Five Riders Who Won Despite the Pain

Karim Florent Laghouag and Entebbe De Hus
Credit : Scoopdyga

Wednesday 11 January - 15h37 | Johanna Zilberstein

Five Riders Who Won Despite the Pain

You could call them ‘terminators.’ When the chips are down and victory is on the line, they have the killer instinct. Not even an injury, however uncomfortable it is, can stop them from rising to the occasion. Over the years, there have been different examples of riders whose fractures, fatigue and viruses were just another obstacle to be overcome in the heat of competition. Today, GrandPrix-Replay highlights five elite athletes who battled adversity to shine at big moments. 

Michael Jung and Eric Lamaze

Michael Jung and Eric Lamaze - Five Riders Who Won Despite the Pain

Eric Lamaze and Hickstead
Credit : Scoopdyga

1. Michael Jung (Eventing)

September 6, 2015. Riding La Biosthétique Sam, Michael Jung claims his first victory at the CCI 4* of Burghley in the United Kingdom. The German champion, who had already won almost everything there is to win, had set his sights on adding the British competition — a classic stage of the Grand Slam Eventing circuit — to his collection of titles.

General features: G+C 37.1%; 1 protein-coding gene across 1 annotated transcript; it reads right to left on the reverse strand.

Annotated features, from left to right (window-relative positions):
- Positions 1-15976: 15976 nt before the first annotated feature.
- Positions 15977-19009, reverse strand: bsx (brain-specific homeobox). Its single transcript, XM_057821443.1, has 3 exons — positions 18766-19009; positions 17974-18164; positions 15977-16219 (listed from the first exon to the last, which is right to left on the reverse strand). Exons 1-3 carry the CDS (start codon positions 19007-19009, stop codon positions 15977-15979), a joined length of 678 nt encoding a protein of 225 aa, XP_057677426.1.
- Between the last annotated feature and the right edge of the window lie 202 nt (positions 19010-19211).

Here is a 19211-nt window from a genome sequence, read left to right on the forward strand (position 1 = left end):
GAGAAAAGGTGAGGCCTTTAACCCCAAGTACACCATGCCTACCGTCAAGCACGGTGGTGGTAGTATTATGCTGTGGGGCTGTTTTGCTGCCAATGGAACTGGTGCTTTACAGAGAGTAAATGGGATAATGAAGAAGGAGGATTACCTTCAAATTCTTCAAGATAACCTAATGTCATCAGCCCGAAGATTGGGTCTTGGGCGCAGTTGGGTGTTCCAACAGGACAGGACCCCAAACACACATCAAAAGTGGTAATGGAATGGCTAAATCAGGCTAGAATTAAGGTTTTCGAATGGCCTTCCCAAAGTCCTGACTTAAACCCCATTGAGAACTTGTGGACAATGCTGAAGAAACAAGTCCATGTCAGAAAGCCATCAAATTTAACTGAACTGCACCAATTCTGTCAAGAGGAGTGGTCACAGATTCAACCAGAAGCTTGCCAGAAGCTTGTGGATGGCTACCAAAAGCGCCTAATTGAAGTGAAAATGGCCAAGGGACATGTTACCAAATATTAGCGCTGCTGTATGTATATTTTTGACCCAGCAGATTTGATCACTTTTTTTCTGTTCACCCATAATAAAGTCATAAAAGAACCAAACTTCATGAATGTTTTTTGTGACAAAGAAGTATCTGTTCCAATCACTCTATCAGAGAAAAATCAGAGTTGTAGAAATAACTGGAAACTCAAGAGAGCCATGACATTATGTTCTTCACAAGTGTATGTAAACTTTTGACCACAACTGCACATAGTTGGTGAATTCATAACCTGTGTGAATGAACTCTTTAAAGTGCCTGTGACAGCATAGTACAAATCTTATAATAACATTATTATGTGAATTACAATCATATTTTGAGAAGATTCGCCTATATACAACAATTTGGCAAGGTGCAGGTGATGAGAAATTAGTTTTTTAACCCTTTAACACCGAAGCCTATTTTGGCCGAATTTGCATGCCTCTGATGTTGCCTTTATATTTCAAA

After falling in the cross-country with FischerRocana, Jung remains unperturbed and goes on to capture the Burghley title with ease before flying off to Blair Castle in Scotland, where the European Championships would take place a few days later. There, Jung takes his chances on the young FischerTakinou (ex-Takinou d’Hulm) and the pair pulls of imperious back-to-back wins in the team and individual competitions. Both gold medals are pocketed without the slightest sign of fatigue or weakness. And yet…

On his return to Germany, Michael Jung, suffering from pain in his tibia bone since his fall at Burghley, is examined by an orthopedist, who discovers that a piece of the bone had been displaced during the accident. A fracture that did not stop the German from conquering Europe, but did send him to the operating room…

2. Éric Lamaze (Show Jumping)

In 2010, as with every year, the best riders on the planet come together at Aix-la-Chapelle in Germany in pursuit of the mythical Grand Prix. Among them, Éric Lamaze. Riding his fabulous Hickstead, the Beijing Olympic Champion of 2008 has a perfect first round before doing it again in the jump-off, taking home the prestigious title.

But Lamaze had certainly had a little accident along the way… “I heard a big crack after the triple in the first round and it really hurt, but I didn’t have time to worry about the pain and my boot fit well,” he explains after his victory. But then the diagnosis comes a few days later: a foot fracture, for which the Canadian star needs an operation. “We’ll put a few screws in and I’ll be back riding in three weeks!”, he insists.

Just in time for the World Equestrian Games in Lexington, Kentucky, where Lamaze reaches the final with horse rotation. And his new metallic implants won’t stop him from pocketing the bronze. “My foot is being held in place by a tight band”, comments Lamaze, for whom nothing seems too big of an impediment. 

Nick Skelton and Karim Laghouag

Nick Skelton and Karim Laghouag - Five Riders Who Won Despite the Pain

Nick Skelton and Big Star
Credit : Scoopdyga

3. Nick Skelton (Show Jumping)